“The companions of our childhood always possess a certain power over our minds which hardly any later friend can obtain.” ― Mary Wollstonecraft Shelley
DO YOU REMEMBER your very first best friend? Of course you do. Next to your family, the first close friend you had when you were young likely had a great influence on your life in some way. And, if you are fortunate, that friend is still a part of your life.
I’ll never forget Cathy, my best friend from age four until I was ten, when I left the neighborhood to travel with my mother during sixth grade. I met her the day we moved into the house on Yew street (she lived two doors down on the street perpendicular to mine). I walked right up to her as she was playing in her yard and asked her if she would be my friend. She said yes and we were friends. That’s how little kids operate — no guile or fear or embarrassment. Ask for what you want:
“Do you want to be my friend?”
From then on, Cathy and I were inseparable both in and outside of school. We told each other our deepest secrets, had sleepovers, learned about differences in families and religions from each other, and provided emotional support for each other during times of stress at home.
When we are young, we form strong attachments to our close friends, and these friendships often become the standard to which we measure our subsequent friendships. Research shows that these early relationships help us to develop social and emotional skills and a sense of belonging. They provide emotional support, and they are part of where we learn empathy and how to appreciate others’ points of view.
Paul Schwartz, a professor of psychology and child behavioral expert wrote, in an article for Hudson Valley Parent, “More than half the children referred for emotional behavior problems have no friends or find difficulty interacting with peers. . . .Compared to children who lack friends, children with ‘good’ friends have higher self-esteem, act more socially, can cope with life stresses and transitions, and are also less victimized by peers.”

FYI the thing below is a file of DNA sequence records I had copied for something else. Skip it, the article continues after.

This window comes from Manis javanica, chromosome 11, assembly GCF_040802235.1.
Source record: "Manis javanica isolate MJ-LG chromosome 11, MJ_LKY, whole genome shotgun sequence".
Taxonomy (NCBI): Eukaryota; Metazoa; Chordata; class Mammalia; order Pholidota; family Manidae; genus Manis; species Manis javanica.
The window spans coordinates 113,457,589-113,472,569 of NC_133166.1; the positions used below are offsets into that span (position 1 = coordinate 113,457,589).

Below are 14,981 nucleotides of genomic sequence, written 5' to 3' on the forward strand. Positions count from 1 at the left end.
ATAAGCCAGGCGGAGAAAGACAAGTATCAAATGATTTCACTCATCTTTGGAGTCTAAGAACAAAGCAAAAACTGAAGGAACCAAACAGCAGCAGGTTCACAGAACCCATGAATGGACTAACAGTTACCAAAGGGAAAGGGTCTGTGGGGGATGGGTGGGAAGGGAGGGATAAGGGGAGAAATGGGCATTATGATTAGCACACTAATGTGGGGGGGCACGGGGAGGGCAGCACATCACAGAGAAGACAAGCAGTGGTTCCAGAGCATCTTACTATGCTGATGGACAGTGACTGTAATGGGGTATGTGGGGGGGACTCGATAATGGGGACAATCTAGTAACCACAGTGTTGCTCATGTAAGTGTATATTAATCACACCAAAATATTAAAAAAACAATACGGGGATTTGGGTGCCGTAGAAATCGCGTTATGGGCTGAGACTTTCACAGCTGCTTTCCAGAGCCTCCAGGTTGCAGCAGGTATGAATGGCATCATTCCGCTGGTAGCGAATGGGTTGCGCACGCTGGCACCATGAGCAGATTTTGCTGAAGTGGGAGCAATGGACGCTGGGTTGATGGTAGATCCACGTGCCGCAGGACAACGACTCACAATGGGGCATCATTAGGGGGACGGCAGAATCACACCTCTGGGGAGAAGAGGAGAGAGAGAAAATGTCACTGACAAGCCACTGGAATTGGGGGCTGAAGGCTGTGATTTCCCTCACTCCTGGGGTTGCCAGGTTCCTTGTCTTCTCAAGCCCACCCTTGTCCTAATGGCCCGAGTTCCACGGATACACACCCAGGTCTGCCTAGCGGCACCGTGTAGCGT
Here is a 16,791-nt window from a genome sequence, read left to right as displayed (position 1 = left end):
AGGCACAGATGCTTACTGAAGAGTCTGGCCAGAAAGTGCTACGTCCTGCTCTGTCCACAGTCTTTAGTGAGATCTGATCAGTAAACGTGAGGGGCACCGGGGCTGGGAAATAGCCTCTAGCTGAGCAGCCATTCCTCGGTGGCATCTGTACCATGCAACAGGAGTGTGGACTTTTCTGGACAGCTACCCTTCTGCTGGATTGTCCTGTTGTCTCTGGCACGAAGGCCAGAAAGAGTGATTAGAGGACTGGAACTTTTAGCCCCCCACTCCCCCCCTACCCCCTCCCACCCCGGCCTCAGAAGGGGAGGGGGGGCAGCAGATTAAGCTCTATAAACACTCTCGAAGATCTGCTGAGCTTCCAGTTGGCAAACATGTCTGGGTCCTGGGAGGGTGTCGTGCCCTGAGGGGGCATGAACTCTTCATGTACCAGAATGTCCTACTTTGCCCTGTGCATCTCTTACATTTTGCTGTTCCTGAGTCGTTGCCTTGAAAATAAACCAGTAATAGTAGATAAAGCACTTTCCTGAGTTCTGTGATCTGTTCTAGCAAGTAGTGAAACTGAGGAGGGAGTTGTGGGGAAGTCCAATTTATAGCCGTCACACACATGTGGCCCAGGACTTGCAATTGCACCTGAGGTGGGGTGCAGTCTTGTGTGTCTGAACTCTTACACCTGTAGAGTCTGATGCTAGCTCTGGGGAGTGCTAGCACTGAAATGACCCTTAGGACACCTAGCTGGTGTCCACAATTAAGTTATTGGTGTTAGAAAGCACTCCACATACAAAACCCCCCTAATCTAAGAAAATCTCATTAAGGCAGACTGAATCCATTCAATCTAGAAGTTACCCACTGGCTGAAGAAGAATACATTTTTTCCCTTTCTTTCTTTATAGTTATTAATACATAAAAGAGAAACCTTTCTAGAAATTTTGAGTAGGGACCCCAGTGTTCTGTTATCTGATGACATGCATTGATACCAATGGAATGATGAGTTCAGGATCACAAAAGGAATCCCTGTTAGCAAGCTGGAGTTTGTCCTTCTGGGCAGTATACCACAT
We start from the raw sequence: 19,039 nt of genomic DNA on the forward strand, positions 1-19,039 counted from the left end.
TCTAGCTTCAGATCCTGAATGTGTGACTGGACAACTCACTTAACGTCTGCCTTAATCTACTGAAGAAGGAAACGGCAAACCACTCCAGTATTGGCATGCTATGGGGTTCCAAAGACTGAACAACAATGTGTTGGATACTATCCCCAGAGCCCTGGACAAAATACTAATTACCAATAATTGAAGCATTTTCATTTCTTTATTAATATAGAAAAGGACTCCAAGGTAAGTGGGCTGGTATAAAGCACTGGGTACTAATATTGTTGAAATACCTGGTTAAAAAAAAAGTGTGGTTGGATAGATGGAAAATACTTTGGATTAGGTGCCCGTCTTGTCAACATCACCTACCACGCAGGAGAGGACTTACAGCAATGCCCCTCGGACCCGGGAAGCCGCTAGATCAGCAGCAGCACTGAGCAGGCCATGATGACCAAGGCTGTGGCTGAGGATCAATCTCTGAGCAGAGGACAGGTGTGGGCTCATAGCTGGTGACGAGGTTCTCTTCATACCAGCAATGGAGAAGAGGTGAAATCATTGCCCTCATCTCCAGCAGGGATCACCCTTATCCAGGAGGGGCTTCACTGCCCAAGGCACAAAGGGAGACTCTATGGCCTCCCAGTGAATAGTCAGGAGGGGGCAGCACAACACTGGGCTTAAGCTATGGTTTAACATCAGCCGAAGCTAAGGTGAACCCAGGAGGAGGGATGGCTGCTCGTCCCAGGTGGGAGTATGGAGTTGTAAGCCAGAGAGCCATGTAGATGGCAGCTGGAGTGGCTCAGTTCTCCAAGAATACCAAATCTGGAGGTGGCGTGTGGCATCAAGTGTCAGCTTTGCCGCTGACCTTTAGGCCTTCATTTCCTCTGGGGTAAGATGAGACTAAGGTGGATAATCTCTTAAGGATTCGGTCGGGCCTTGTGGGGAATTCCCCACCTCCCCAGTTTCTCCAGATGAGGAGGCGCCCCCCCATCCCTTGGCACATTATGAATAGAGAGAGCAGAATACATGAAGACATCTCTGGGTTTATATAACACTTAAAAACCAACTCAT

I know people who have maintained friendships with their “besties” for their entire lives, and for whom those friendships remain an important part of their lives.
In my case, when my family returned from our travels a full year later, I was heartbroken to find I’d been replaced by another girl who had become Cathy’s bestie. And then, shortly after our return my family moved to another city and I lost contact with Cathy. Friendships need nurturing: that was the lesson I learned.
What was your best friend like, and what were the lessons you learned from him or her about friendship?
- Who was your first first best friend? What was he or she like and how did you meet?
- Is your best friend still in your life? What factors influenced whether or not your friendship remains?
- Did you have an easy or difficult time making friends when you were young? How did this play out in your life as you grew older?
- What are the biggest lessons you learned from your relationship with your best friend?
- If you could go back in time, what might you do differently in your relationships with your friend?
- Describe your favorite memory with your friend.
- Describe your worst memory that involves your friend.
- What characteristics did you share with your best friend? Do your adult friends share any of those characteristics? If so, which ones?
- Looking back, what was most valuable or important to you about your childhood friendship?
- Write a scene that depicts a typical interaction between you and your best friend.